Credit cards (or plastic money as we know it today) have been around for over half a century, and have only grown steadily since. With the sheer convenience they offer, cards have gained popularity worldwide. There are variants among cards that include credit cards, charge cards and debit cards. Let us take a closer look at credit cards and why they have assumed a fair amount of significance in the lives of a large segment of the urbanized population the world over.
Basic credit card usage guidelines
Think about it – do you really require that additional credit? Be honest with yourself, and if the answer is no, refrain from applying for a credit card. Get one only if you need it, and plan on using it.
There are several credit cards out there – shop around and compare. Pick the one that best suits your needs. For example, if your spends on fuel are regular, consider getting a card that offers you additional benefits (such as cash back) on fuel spends.
Have any old, ongoing accounts? Don’t close them, as any ‘good’ old credit on your credit report shows you in a favourable light for a lender even in the future. A card that has been used judiciously and well managed in terms of timely payments shows that you can use credit responsibly.
Don’t make unnecessary credit card application, even if the offers sound tempting. Every time you apply for credit card, the card issuer makes an enquiry against your credit report. Each such ‘hit’ can bring down your score, albeit temporarily. Hence make sure your card applications are not indiscriminate and wind up doing you more harm than good.
Having a high or good credit score is vital to your financial fitness, and a credit card can be a double-edge sword. With a high score, you are more likely to use credit responsibly and make your payments on time. Depending on how you use your credit cards, they can either make or break you.
Is having a credit card beneficial?
In general, having a credit card is good for your credit score. This is because financial institutions can gauge how well you can handle credit, if you have a balanced mix of both unsecured products (such as cards) in your portfolio, together with secured loan products such as housing or auto loans.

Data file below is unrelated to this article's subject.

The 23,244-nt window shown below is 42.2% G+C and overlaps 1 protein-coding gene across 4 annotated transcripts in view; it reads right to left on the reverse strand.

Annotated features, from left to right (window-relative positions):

Remember though the key to success here is to make card payments on time. Ideally, do ensure that you make payments in full, as carrying over a balance attracts heavy rates of interest, sometimes as high as 35-40% per annum. Further, it can become a debt trap for those who are not cautious enough – with one rolled over payment, it is easy to lose track of your spending versus the disposable income you have at hand to repay the debt.
For first time users, however a card can prove to be immensely beneficial. With no other credit on your report, a card can be used to build a credit history over a period of time. Hence, making a card application and using the card well on receipt can in fact help build your score and improve it subsequently.
Keep in mind that your card comes with a pre-determined limit, and the ideal usage would be to not exceed 30% of the same. A part of responsible credit usage, this behaviour indicates to a lender that you are financially solvent and can service your dues.
Yes, there are several advantages to owning a credit card as listed above, but the proviso is to use it responsibly. Never get in over your head such that you find it difficult or even impossible to pay regularly.
Your credit score being dynamic, every account therein has an impact on it. Ultimately, a credit card alone cannot help build your score and improve it – well-ordered finance is the best way to ensure that.